A little bit of dessert in moderation is fine, of course, but don't overdo it. If you find that you have a nagging sweet tooth, your body may be trying to tell you that you need more calories. Rather than indulging in a candy bar, you might do better to eat a bit more at meals or add a healthy snack in the afternoon (fruit, cereal or a sports bar).


Trim the fat

If most people need more carbohydrates, it's also true that most should cut back on fat. Not that fat is all bad. It's a necessary part of the diet, offering up both energy and flavor. Still, most of us eat too much of it. Fat should account for only 20 or 25 percent of caloric intake (the average American hovers around 35 percent). While everyone deserves a treat once in a while, try to avoid fatty foods like whole milk, red meat, ice cream, mayonnaise, egg yolks, chocolate, butter and cheese.

Some fats, however, can actually do you some good (though all are chock full of calories). These are the unsaturated fats, particularly monounsturated fats like those in olive oil, peanut oil and avocado oil. Unsaturated fats can actually reduce blood cholesterol. While margarine is made of unsaturated fats, it is also hydrogenated which negates the cholesterol-reducing benefits. Healthwise, there's not much difference between margarine and butter; neither is particularly healthy, and both should be used sparingly (when push comes to shove, tub margarine may be your best bet for reducing cholesterol).

When it comes to fat, the real bad guys are the saturated fats. These come primarily from animal sources such as red meat and milk, but also from coconut, palm and vegetable oils. They are closely linked with heart disease, obesity, diabetes and some cancers. Try to keep saturated fat down below 10 percent of your total calories, or around a third of your total fat intake.


Protein: Beware too much of a good thing

Your protein intake should be a bit lower, at 10 to 15 percent of total calories. This may seem odd, since many of us grew up on the myth that high-protein diets were the essential building blocks for any athlete. In fact, your body stores excessive protein as fat. If you really overdo it, by taking too many protein supplements for example, you could even damage your liver or kidneys. All of which is simply to say beware too much of a good thing. And proteins are, after all, a good thing. They help bone and tissue to grow and repair, and they're the stuff that blood, skin, hair, nails and organs are made of. Proteins are literally body builders, and it's important to get a sufficient amount.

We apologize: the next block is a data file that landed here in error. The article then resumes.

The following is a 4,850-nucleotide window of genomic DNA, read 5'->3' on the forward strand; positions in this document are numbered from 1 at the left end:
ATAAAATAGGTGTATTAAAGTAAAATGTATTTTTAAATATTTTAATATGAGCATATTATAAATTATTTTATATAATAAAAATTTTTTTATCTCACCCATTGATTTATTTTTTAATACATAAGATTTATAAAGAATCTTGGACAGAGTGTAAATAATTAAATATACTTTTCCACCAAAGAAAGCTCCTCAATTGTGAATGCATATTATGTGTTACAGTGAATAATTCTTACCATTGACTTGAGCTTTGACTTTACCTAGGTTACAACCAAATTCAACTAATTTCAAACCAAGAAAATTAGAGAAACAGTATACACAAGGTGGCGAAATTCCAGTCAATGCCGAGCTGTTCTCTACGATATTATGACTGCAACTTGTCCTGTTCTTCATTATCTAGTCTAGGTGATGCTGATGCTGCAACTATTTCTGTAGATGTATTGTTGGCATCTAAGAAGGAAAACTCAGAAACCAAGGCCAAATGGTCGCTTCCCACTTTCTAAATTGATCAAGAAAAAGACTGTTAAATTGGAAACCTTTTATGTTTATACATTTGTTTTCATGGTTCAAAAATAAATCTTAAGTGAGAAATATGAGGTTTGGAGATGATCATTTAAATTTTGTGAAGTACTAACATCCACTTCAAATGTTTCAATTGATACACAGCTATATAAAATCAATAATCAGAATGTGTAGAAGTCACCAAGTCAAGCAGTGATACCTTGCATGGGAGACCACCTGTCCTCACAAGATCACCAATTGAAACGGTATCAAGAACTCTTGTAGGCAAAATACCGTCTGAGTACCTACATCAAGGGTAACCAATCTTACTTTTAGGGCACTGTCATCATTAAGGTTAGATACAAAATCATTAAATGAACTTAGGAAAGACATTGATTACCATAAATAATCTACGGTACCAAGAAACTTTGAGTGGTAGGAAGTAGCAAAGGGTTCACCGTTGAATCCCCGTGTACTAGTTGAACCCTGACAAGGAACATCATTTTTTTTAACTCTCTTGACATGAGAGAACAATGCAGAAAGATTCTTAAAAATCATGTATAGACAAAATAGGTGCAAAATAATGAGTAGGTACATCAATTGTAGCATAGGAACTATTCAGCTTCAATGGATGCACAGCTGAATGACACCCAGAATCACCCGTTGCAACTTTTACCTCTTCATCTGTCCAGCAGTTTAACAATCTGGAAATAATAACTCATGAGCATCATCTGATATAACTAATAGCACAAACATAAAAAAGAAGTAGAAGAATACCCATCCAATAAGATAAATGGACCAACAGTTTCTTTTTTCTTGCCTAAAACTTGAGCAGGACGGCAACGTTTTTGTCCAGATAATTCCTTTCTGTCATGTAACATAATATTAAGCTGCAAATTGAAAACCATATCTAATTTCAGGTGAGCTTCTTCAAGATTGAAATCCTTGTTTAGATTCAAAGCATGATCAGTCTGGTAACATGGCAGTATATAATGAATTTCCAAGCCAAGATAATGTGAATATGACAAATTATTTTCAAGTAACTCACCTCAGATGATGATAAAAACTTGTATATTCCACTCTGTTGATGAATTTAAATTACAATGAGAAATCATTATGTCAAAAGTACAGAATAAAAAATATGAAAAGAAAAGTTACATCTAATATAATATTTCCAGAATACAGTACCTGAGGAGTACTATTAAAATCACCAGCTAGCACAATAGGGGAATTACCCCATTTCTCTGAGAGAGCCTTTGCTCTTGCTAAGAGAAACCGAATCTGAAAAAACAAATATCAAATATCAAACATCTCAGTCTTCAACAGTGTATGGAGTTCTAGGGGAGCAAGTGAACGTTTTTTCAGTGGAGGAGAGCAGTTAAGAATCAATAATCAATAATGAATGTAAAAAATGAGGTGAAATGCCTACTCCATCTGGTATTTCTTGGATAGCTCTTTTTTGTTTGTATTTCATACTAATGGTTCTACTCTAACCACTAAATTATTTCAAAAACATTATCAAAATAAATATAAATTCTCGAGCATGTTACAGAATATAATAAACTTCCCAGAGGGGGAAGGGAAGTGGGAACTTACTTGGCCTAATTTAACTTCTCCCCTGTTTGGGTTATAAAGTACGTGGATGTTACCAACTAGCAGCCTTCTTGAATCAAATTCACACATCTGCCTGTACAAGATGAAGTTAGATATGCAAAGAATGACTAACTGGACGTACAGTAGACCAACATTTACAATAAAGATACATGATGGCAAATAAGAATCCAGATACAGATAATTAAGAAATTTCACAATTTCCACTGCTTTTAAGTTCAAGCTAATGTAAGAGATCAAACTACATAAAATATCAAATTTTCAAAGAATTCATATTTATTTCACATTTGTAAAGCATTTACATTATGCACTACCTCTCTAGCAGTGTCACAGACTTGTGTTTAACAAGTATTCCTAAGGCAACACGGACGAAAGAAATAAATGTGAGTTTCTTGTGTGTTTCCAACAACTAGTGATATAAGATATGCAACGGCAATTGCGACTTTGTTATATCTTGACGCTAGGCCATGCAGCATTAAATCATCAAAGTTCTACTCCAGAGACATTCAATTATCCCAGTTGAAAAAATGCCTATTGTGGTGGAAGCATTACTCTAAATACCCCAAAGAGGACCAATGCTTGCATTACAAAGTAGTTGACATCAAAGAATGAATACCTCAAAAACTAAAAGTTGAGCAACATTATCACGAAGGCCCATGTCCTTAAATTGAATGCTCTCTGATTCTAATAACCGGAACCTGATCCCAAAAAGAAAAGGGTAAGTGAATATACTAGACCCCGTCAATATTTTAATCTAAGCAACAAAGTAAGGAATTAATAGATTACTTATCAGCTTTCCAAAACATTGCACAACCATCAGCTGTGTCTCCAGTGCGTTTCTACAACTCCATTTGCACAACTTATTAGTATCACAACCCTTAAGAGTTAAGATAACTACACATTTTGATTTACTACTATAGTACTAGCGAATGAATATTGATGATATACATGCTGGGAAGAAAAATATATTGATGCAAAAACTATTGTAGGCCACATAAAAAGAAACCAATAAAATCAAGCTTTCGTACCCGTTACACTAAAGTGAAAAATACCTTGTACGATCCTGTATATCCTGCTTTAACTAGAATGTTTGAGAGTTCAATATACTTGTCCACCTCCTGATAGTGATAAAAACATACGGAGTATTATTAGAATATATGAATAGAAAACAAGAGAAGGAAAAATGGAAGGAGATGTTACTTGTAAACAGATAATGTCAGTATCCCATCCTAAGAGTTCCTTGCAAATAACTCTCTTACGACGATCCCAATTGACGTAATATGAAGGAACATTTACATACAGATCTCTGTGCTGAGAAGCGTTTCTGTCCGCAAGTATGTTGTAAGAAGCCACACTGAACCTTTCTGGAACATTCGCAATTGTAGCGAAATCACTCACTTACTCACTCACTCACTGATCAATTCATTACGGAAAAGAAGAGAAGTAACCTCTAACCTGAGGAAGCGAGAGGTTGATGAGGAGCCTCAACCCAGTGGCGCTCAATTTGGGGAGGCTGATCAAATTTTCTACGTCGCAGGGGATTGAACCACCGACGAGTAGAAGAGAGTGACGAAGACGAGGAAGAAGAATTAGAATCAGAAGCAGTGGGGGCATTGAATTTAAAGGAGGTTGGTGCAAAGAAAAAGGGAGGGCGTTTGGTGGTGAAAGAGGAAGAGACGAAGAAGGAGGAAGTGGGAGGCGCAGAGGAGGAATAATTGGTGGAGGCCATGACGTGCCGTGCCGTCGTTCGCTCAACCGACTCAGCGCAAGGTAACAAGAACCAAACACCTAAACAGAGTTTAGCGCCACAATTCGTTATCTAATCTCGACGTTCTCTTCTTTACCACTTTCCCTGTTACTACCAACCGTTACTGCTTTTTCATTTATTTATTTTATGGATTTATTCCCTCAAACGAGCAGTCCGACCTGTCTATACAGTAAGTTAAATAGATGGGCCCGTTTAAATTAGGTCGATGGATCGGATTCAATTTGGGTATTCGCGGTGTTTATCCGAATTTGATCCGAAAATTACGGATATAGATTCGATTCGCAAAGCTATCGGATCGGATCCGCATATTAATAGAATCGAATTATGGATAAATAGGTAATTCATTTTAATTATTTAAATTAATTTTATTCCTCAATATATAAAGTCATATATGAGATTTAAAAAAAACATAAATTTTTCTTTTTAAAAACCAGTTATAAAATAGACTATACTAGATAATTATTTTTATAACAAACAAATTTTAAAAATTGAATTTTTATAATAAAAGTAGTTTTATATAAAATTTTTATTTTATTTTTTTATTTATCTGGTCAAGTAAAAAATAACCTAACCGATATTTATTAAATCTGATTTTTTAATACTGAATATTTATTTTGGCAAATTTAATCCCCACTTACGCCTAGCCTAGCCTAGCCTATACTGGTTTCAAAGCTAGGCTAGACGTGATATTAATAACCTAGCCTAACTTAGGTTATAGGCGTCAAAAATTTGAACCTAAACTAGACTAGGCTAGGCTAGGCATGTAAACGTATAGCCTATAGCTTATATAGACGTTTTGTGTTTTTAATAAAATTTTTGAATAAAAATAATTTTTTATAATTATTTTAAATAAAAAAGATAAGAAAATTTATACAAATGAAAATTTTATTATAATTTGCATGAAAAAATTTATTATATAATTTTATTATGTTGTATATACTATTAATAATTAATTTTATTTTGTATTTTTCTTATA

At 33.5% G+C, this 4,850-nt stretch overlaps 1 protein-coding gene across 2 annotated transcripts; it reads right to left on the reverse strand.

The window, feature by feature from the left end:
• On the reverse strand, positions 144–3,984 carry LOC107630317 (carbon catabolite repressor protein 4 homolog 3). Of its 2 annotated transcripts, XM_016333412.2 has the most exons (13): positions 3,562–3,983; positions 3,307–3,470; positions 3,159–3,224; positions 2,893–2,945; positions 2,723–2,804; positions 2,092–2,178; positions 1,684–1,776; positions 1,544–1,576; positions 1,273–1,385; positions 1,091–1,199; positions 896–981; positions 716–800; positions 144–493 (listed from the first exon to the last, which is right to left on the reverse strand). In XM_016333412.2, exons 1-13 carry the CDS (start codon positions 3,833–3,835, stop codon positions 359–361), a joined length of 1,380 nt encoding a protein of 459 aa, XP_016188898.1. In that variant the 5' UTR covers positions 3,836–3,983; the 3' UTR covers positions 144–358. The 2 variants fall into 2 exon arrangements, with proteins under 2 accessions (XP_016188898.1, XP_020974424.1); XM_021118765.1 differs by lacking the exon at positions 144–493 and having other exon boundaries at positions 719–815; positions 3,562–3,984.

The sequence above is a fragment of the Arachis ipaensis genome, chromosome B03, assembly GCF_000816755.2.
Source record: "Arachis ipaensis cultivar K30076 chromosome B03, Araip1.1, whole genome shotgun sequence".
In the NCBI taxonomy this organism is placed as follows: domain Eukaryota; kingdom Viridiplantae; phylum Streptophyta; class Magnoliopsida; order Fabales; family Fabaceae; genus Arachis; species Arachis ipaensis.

In fact, since you burn some protein as fuel when you exercise, runners need a bit more protein than non-runners. Endurance athletes, for example, average one and a half to two times the RDA for protein. A good rule of thumb is to eat about half a gram of protein daily per pound of body weight. Good sources of protein are fish, lean meat, poultry, beans, nuts, whole grains, egg whites, low-fat milk, low-fat cheese and some vegetables.

Vegetarians, in particular, should be careful to get enough protein. While study after study has demonstrated that a vegetarian diet promotes health, it must be carefully planned to compensate for the nutrients you would otherwise get from animal sources. For some athletes, fatigue and poor performance have been a result of switching too carelessly to a vegetarian diet. In addition to stocking up on proteins (with cereals, whole grains, legumes, and nuts for example), vegetarians should also seek alternative sources for iron and zinc.


The big picture

In the end, a good diet is a lot like a good training program. Over the long haul, a sound nutritional routine will deliver strong results and increased performance, in the same way that a balanced workout program gradually improves your conditioning. Since both are much more important over the long run than in the short, your diet, like your training program, should be viewed in the big picture. It's difficult to derail yourself nutritionally over the short term. A few days of epicurial indulgence will not ruin your racing form any more than taking a few days off from your training routine. Don't be anxious about the day-to-day. Always keep the big picture in mind.